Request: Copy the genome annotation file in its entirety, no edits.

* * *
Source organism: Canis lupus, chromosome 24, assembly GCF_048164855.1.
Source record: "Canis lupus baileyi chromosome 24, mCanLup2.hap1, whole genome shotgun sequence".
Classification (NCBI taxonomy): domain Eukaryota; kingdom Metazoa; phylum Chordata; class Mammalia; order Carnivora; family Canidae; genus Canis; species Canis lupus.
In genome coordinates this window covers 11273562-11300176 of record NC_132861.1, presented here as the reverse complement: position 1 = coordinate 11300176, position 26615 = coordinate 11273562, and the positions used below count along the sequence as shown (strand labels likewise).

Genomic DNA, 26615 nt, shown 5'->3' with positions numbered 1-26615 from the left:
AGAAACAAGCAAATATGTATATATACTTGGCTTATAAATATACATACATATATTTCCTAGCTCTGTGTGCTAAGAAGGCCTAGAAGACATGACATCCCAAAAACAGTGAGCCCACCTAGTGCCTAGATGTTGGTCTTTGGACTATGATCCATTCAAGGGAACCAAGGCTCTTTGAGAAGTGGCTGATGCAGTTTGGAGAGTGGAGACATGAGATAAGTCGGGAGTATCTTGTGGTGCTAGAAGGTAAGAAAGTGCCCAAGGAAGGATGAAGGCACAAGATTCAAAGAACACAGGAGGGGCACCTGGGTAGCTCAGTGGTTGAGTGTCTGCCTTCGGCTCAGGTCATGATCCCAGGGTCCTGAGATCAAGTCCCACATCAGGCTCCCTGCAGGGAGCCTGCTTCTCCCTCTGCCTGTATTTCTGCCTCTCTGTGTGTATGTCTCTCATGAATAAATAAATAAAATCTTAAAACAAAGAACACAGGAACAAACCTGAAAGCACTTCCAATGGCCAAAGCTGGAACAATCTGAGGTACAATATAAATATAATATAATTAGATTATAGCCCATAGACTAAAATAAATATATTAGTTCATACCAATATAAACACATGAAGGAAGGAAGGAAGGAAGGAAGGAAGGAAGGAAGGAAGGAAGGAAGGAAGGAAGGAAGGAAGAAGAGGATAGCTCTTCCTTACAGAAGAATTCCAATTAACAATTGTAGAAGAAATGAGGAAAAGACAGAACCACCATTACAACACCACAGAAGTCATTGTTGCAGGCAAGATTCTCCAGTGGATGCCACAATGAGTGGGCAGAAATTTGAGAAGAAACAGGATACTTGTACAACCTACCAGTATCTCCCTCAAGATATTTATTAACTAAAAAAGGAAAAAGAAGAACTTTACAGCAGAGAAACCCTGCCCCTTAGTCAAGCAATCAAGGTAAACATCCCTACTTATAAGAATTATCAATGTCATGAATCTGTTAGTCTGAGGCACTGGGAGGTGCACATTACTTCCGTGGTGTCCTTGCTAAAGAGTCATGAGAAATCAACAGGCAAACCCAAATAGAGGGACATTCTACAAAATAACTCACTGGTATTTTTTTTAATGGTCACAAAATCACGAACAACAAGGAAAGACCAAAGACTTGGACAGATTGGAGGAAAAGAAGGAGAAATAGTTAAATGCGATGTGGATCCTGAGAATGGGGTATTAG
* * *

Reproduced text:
Source organism: Canis lupus, chromosome 24, assembly GCF_048164855.1.
Source record: "Canis lupus baileyi chromosome 24, mCanLup2.hap1, whole genome shotgun sequence".
Classification (NCBI taxonomy): domain Eukaryota; kingdom Metazoa; phylum Chordata; class Mammalia; order Carnivora; family Canidae; genus Canis; species Canis lupus.
In genome coordinates this window covers 11273562-11300176 of record NC_132861.1, presented here as the reverse complement: position 1 = coordinate 11300176, position 26615 = coordinate 11273562, and the positions used below count along the sequence as shown (strand labels likewise).

Genomic DNA, 26615 nt, shown 5'->3' with positions numbered 1-26615 from the left:
AGAAACAAGCAAATATGTATATATACTTGGCTTATAAATATACATACATATATTTCCTAGCTCTGTGTGCTAAGAAGGCCTAGAAGACATGACATCCCAAAAACAGTGAGCCCACCTAGTGCCTAGATGTTGGTCTTTGGACTATGATCCATTCAAGGGAACCAAGGCTCTTTGAGAAGTGGCTGATGCAGTTTGGAGAGTGGAGACATGAGATAAGTCGGGAGTATCTTGTGGTGCTAGAAGGTAAGAAAGTGCCCAAGGAAGGATGAAGGCACAAGATTCAAAGAACACAGGAGGGGCACCTGGGTAGCTCAGTGGTTGAGTGTCTGCCTTCGGCTCAGGTCATGATCCCAGGGTCCTGAGATCAAGTCCCACATCAGGCTCCCTGCAGGGAGCCTGCTTCTCCCTCTGCCTGTATTTCTGCCTCTCTGTGTGTATGTCTCTCATGAATAAATAAATAAAATCTTAAAACAAAGAACACAGGAACAAACCTGAAAGCACTTCCAATGGCCAAAGCTGGAACAATCTGAGGTACAATATAAATATAATATAATTAGATTATAGCCCATAGACTAAAATAAATATATTAGTTCATACCAATATAAACACATGAAGGAAGGAAGGAAGGAAGGAAGGAAGGAAGGAAGGAAGGAAGGAAGGAAGGAAGGAAGGAAGAAGAGGATAGCTCTTCCTTACAGAAGAATTCCAATTAACAATTGTAGAAGAAATGAGGAAAAGACAGAACCACCATTACAACACCACAGAAGTCATTGTTGCAGGCAAGATTCTCCAGTGGATGCCACAATGAGTGGGCAGAAATTTGAGAAGAAACAGGATACTTGTACAACCTACCAGTATCTCCCTCAAGATATTTATTAACTAAAAAAGGAAAAAGAAGAACTTTACAGCAGAGAAACCCTGCCCCTTAGTCAAGCAATCAAGGTAAACATCCCTACTTATAAGAATTATCAATGTCATGAATCTGTTAGTCTGAGGCACTGGGAGGTGCACATTACTTCCGTGGTGTCCTTGCTAAAGAGTCATGAGAAATCAACAGGCAAACCCAAATAGAGGGACATTCTACAAAATAACTCACTGGTATTTTTTTTAATGGTCACAAAATCACGAACAACAAGGAAAGACCAAAGACTTGGACAGATTGGAGGAAAAGAAGGAGAAATAGTTAAATGCGATGTGGATCCTGAGAATGGGGTATTAG